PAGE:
Judge Dreck

As reported on the Environment Agency's website:

A series of civil sanctions will give the Environment Agency the discretion to avoid the time consuming and costly process of having to take businesses that commit certain types of offences to court.  These will include monetary penalties, the power to make business repair environmental damage and the power to stop businesses from continuing operations that are damaging the environment.  Organisations will also be given a formal opportunity to restore voluntarily any damage they cause.  The new powers will not replace the Environment Agency’s approach of using advice and guidance and are expected to be used sparingly.  The Environment Agency will still take criminal cases against business and individuals that cause deliberate, reckless and grave environmental damage.  Such activities also often undercut law abiding business. 

The Environment Agency has already been allowed to usurp the planning process. If you get planning approval, they can effectively over-ride it by applying impossible strictures, and they can overturn it by retrospectively imposing non-viable conditions.

They shoot first and ask questions later, even going public with baseless accusations. Any retraction is grudging, delayed, and not publicized, and apologies rare as hen's teeth. Their behaviour and attitude is arbitrary, depending largely on the attitude of the individual agent. They are one of the single most important obstacles to economic development and to good environmental practice in the country.

They have an infinite budget (because the Government is bound to provide them with funds for any actions they take, however many and spurious). Their powers were already excessive, unaccompanied by responsibility or restraint. And now the Government proposes to further expand those powers, without the inconvenience of having to prove their case in court.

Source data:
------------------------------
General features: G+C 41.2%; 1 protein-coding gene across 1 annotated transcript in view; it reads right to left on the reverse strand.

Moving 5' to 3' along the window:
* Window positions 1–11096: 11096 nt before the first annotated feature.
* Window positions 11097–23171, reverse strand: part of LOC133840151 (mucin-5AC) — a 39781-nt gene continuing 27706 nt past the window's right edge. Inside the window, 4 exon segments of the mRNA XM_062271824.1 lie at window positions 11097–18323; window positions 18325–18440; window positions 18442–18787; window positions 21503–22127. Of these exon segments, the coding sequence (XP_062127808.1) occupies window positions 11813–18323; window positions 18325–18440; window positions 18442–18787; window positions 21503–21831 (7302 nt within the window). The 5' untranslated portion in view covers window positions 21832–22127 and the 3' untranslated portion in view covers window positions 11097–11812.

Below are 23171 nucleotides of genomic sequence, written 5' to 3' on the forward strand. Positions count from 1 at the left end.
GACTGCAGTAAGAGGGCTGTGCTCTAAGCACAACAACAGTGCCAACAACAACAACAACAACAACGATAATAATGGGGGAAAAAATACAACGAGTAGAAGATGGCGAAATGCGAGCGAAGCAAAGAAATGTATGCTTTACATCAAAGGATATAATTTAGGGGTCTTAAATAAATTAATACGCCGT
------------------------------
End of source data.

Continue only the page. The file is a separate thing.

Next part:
"You have been judged!"

In the established NuLab manner, language is perverted to portray this as a benefit to business:

more flexible powers will be used that make it easier and more cost effective for businesses to operate within environmental laws.

This will mean fairer and more effective environmental regulation. 

So progressive is this development, in fact, that it is to be the model for the expansion of such powers to other regulatory organisations:

The Environment Agency today became one of the first organisations to be granted new civil powers to complement existing regulatory powers.

"One of the first"? So there are others to come?

The reason they are to be trusted with extra powers is because the Better Regulation Executive reckon that they have improved their performance. One would think that a purpose of the BRE would be to oppose extensions of arbitrary regulatory powers. If they can't do that, in fact if they are recommending extension of powers, what good are they? Proof that you can't improve regulation by creating regulators to regulate the regulators, or quangos to recommend on how to control the quangos. Another candidate for the bonfire of the quangos that the Tories have promised and probably won't deliver.

There is much more to make you want to scream or sob in the EA's announcement of this development. Read it and weep.